May 25, 2013
Pentagon backed plan for US to arm Syrian rebels
WASHINGTON — Pentagon leaders told Congress yesterday that they had supported a recommendation to arm Syrian rebels promoted by the State Department and CIA but which President Barack Obama ultimately decided against.
Obama’s government has limited its support to non-lethal aid for the rebels who, despite receiving weapons from countries like Qatar and Saudi Arabia, are poorly armed compared to Syrian President Bashar al-Assad’s army and loyalist militias.
Senator John McCain, a Republican from Arizona, has championed greater US involvement and chided the Obama administration at a hearing, asking Pentagon leaders: “How many more have to die before you recommend military action?”
He then pressed Defence Secretary Leon Panetta and General Martin Dempsey, the chairman of the US military’s Joint Chiefs of Staff, about whether they backed the recommendation by the State Department and CIA chiefs last year to arm the rebels. Panetta and Dempsey said they had backed the recommendation, and later in the hearing, the defence secretary elaborated.
“Obviously there were a number of factors that were involved here that ultimately led to the president’s decision to make (the aid) non-lethal,” Panetta said, adding he supported Obama’s decision.
The comments were the first public acknowledgement of Pentagon support to arm the rebels since the New York Times reported on February 2 about the plan developed last summer by Hillary Clinton and David Petraeus, who have since left their jobs at the State Department and CIA, respectively.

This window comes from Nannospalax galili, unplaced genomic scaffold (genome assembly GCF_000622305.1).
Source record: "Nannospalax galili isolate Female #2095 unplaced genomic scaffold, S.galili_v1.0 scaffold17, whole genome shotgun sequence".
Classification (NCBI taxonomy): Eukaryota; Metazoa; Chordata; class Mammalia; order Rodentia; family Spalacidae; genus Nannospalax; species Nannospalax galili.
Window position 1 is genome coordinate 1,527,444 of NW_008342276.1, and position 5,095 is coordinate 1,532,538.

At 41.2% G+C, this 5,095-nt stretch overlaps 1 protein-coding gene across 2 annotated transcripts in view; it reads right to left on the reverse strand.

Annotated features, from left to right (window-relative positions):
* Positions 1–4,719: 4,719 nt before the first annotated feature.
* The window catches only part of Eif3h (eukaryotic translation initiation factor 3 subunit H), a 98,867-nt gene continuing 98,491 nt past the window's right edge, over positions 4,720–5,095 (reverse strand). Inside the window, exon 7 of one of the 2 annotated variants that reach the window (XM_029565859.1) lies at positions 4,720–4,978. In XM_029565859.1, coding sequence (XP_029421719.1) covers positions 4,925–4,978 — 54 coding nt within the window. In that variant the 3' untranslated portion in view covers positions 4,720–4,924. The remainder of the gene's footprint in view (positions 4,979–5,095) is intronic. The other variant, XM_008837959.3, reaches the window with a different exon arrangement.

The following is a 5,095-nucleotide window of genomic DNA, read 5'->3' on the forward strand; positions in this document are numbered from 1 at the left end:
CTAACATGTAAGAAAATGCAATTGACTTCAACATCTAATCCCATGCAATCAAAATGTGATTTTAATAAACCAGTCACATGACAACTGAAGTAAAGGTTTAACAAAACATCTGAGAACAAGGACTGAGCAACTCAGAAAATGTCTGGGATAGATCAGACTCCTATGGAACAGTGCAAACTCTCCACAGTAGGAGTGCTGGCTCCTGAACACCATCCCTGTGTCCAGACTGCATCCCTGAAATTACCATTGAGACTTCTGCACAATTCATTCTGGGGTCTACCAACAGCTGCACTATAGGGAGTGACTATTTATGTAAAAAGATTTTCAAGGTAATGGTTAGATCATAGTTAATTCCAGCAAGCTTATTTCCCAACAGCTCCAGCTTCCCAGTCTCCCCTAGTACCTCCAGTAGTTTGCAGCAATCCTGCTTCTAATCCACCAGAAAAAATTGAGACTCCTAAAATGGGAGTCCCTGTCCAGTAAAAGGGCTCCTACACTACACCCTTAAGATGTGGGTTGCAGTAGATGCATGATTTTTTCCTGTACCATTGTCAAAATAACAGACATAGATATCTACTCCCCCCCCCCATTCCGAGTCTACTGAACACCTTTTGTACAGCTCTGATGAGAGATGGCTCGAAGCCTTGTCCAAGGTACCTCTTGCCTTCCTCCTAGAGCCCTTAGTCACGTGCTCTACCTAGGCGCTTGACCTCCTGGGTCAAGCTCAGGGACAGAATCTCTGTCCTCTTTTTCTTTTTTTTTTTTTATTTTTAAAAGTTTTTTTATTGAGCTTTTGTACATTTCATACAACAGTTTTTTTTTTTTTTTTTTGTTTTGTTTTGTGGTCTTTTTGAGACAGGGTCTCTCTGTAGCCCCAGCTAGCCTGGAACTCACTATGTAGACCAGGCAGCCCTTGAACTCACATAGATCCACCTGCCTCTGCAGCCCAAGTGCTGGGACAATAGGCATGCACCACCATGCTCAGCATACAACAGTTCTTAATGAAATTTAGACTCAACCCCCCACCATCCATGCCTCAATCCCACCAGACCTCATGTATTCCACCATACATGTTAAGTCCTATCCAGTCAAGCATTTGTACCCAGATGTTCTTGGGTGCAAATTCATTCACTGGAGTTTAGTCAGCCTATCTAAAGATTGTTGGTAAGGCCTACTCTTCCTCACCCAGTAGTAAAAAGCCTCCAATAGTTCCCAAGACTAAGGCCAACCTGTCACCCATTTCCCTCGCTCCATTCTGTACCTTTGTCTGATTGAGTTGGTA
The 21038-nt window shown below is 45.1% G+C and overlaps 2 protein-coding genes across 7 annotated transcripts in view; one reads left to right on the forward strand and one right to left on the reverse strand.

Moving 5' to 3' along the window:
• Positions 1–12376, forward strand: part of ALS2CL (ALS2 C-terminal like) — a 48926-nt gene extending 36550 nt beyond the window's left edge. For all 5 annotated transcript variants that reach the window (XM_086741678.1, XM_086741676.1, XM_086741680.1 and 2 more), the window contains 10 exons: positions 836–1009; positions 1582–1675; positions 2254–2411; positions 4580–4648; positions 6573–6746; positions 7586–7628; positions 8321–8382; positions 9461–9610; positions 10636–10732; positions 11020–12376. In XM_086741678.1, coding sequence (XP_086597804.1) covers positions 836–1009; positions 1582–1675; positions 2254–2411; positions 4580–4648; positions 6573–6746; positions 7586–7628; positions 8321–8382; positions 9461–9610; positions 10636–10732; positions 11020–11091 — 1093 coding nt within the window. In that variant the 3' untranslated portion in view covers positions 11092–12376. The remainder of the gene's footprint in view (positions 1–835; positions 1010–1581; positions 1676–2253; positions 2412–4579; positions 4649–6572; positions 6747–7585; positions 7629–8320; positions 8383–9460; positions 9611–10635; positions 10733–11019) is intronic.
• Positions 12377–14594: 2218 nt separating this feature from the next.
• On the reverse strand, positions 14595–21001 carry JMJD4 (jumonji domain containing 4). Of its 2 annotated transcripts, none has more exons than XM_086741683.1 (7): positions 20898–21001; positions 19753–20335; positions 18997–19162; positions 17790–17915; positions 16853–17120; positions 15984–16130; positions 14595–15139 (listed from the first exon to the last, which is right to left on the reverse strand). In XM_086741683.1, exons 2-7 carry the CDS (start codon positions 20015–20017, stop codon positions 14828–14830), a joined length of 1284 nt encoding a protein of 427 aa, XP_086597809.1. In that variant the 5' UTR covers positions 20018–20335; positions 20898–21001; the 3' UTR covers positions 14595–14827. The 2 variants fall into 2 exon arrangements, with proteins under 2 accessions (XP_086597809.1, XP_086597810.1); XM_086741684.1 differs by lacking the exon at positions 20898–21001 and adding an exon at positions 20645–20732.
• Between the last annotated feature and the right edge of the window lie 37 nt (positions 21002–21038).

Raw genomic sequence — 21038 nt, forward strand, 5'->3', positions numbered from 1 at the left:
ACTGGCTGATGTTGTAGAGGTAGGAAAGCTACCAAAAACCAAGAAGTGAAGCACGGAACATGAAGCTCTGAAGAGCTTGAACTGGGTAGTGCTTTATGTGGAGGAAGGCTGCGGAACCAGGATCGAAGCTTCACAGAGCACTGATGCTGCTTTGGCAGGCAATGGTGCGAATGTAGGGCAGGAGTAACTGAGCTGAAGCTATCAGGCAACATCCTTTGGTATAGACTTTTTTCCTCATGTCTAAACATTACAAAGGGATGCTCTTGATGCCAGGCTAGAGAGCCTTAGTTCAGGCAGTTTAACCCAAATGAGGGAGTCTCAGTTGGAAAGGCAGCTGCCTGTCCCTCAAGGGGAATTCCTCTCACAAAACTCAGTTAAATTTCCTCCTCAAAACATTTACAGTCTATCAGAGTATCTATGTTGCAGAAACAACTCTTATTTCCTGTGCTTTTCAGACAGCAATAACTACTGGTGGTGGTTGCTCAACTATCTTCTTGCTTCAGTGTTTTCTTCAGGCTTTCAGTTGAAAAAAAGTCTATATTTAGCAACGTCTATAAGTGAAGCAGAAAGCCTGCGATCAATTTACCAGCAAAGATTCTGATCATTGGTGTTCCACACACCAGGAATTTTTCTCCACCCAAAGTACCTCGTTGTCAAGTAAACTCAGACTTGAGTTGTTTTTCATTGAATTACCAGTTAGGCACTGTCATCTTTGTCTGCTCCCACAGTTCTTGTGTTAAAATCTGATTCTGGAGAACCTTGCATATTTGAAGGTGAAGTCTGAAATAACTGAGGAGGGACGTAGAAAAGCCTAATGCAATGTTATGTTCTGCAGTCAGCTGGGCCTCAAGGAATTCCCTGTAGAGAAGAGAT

The questions about US policy in Syria came during a hearing focusing on Libya, with Pentagon leaders defending their response to last year’s deadly attack on the US consulate in Benghazi.
Panetta and Dempsey said US forces could not have reached Libya in time to prevent the deaths of the US ambassador and three other Americans on September 11, 2012, and assured that Obama was kept in the loop. Panetta also stressed that it was also not the US military’s responsibility to be able to immediately respond anywhere in the world to a crisis. There was no intelligence about a specific plan to attack the consulate, he and Dempsey noted.
“The United States military... is not and, frankly, should not be a 911 service capable of arriving on the scene within minutes to every possible contingency around the world,” he said.
It was likely to be Panetta’s last hearing before he retires, and despite a sometimes accusatory tone from lawmakers, Republicans and Democrats praised his work as Pentagon chief and, previously, as CIA director.